8 November 2016

By Allan J. Hamilton

Last night Dan Rather, the news commentator, made a very important statement on CNN: he said the biggest untold story of this 2016 election is voter suppression. Systematic efforts have been made by Republican legislatures to prevent voters of color and those in poorer neighborhoods from having easy access to polling places to cast their vote.  Mr. Rather also noted that one of many places where journalists have let the public down in this election cycle is the failure to give this story the sustained, national investigative energy it deserves.

In 2013 the Supreme Court, led by Chief Justice Roberts, struck down one of key provisions of the Voting Rights Acts which protected the rights of minorities in regions of the country where voter discrimination was historically relevant. Since the ruling, 34 states have introduced voter registration laws to restrict voter access to polling places and reduced the number of polling places available to minority voters. These states have been run by Republican legislatures and it has been a major, strategic effort of theirs to make it harder for votes to be cast by citizens from poorer neighborhoods, those with higher percentages of African-Americans, and higher numbers of people of color. Why? Simply because the Republican party does not like the way those populations vote. They don’t vote Republican. But preventing a citizen from casting his or her vote is unconstitutional. It is against every democratic principle this country stands for. This comes from the conservative party, that makes so much of their devotion to upholding the Constitution of the United States. It is repugnant that the party of Lincoln has lent its support to such unethical and shameful maneuvers to silence the voices—the votes—of our people.

I don’t care what party you belong to. I don’t care what part of the country you come from. So many thousands of Americans have died to defend that most sacred and holy of democratic principles: that the people decide who governs in Washington and who represents them and they make that decision manifest by casting their vote.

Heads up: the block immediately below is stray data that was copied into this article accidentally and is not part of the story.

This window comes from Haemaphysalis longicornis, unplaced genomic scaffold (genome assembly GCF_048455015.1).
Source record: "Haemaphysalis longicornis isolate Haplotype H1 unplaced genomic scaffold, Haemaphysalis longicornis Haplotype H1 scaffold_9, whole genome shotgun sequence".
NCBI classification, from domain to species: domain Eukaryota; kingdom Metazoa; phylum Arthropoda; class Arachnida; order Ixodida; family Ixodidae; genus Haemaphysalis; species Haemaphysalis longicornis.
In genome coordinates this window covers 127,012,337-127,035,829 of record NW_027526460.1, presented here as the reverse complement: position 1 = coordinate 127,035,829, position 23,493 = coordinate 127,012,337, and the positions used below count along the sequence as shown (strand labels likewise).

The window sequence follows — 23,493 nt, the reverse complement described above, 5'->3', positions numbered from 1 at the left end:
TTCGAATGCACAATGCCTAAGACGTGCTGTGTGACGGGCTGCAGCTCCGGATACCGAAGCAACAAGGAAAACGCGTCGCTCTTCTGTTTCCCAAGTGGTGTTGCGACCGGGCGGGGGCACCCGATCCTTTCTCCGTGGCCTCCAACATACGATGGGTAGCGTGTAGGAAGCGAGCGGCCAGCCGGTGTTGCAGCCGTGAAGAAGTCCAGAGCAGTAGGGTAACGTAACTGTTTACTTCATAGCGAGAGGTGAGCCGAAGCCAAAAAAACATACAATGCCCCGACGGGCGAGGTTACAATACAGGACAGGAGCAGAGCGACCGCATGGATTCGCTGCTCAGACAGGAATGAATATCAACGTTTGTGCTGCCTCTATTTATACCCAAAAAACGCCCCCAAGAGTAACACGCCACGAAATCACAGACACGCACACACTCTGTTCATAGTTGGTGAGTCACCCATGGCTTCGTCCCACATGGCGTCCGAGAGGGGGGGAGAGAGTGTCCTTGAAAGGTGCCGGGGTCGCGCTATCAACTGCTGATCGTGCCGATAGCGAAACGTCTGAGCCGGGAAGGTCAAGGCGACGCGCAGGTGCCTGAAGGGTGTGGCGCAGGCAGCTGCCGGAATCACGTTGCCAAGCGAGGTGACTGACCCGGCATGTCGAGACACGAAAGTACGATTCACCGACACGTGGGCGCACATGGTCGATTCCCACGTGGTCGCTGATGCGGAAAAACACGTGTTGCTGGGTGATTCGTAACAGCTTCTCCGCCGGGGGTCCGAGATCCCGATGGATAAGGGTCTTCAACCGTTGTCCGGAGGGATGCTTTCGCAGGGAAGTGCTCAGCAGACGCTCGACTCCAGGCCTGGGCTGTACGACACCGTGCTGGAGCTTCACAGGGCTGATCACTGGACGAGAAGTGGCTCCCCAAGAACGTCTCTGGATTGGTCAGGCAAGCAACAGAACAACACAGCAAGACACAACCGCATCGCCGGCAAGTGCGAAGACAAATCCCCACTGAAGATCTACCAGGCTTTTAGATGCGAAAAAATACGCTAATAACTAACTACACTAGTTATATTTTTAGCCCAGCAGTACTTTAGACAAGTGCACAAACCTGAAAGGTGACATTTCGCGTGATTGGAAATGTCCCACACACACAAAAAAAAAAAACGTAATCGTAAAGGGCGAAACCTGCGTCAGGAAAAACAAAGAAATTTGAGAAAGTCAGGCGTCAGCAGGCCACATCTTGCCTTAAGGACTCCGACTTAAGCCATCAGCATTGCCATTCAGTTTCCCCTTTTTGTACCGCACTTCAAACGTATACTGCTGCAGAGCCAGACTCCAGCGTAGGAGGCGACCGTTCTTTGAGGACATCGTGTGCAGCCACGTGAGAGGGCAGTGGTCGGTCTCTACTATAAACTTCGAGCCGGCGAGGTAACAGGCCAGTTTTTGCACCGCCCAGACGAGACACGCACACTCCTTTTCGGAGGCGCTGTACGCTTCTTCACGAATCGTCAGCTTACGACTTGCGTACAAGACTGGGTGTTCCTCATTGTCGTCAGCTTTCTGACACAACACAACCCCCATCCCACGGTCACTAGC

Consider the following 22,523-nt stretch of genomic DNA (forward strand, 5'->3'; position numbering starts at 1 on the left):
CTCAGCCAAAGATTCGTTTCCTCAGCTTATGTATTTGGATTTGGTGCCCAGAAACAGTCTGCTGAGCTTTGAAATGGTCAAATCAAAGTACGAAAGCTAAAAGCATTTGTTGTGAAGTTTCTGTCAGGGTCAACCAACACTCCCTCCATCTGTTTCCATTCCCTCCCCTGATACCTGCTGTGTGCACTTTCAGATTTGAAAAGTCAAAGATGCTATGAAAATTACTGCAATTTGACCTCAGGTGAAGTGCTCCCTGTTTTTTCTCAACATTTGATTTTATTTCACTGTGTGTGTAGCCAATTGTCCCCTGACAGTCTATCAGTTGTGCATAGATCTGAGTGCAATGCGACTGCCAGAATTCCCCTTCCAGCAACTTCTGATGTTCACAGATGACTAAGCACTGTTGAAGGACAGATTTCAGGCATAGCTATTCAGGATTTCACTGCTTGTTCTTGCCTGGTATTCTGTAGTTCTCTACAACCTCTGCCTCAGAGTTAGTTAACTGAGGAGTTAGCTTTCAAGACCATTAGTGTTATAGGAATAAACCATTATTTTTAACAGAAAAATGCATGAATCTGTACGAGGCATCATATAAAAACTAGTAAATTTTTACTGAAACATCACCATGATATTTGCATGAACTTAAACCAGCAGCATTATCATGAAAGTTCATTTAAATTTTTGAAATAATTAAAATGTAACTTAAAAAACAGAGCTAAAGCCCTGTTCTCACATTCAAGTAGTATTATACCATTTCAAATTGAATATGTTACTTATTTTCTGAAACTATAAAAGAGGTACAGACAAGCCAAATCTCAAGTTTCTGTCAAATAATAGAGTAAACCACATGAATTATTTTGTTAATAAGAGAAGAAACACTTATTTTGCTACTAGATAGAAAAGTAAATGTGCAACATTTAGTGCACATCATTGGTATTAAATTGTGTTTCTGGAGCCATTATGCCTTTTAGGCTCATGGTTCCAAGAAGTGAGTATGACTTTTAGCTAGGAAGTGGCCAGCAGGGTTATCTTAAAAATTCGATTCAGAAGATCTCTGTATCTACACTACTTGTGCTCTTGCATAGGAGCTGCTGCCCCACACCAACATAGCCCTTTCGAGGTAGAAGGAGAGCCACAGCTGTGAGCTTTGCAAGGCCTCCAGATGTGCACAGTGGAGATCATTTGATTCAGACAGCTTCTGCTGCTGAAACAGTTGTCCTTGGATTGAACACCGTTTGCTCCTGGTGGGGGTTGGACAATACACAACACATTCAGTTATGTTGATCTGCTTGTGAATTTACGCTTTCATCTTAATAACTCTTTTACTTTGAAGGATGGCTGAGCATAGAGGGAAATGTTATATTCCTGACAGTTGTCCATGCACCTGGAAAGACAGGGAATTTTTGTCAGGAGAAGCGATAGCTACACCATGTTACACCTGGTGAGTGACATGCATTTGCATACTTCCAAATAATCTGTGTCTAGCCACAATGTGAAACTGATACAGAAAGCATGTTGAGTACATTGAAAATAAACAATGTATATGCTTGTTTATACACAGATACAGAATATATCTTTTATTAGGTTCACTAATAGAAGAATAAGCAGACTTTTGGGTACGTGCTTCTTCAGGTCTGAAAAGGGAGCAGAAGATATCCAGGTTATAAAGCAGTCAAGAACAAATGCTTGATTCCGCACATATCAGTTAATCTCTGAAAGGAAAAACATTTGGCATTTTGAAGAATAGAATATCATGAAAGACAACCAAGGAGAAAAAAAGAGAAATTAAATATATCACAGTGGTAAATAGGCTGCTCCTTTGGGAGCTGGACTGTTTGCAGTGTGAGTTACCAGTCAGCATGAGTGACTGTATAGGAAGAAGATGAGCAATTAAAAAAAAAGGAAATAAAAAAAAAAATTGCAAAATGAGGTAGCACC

If there is one thing we must do as part of the healing and re-unification process after this terribly divisive and acrimonious election is to ensure that we re-assert the primacy of the individual’s right to cast his or her vote. That we fulfill our duties to our brothers and sisters and ensure that every citizen is guaranteed free, unfettered access to the ballot box. Our ballot box. The altar of freedom.

We need a Congress that will rise above this nefarious business (talk about a system that is “rigged”) and see that voter suppression in any and every form is abolished. That exercising the right to vote is made as easy as possible to exercise. We need a Congress that passes a law to overturn the United Citizens decision so that never can a company or an individual use their money to ensure that their voices count more than the those of our individual citizens. It’s dawn in America today on the morning of our election and it is time to defend the Temple of Democracy, to rebuild its crumpling façade. It is time to defend the institutions of our country, to ensure they restore our confidence in their ability to work and earn our respect. When we lose faith in Democracy, then we have lost America. God bless America and may He help protect us from those who wish to harm her and to violate the commandments of freedom and democracy enshrined in our Constitution and our Bill of Rights.